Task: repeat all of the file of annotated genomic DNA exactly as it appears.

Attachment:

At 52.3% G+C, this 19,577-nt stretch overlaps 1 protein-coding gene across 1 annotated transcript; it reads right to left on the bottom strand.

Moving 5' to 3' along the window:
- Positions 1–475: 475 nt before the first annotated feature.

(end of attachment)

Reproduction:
At 52.3% G+C, this 19,577-nt stretch overlaps 1 protein-coding gene across 1 annotated transcript; it reads right to left on the bottom strand.

Moving 5' to 3' along the window:
- Positions 1–475: 475 nt before the first annotated feature.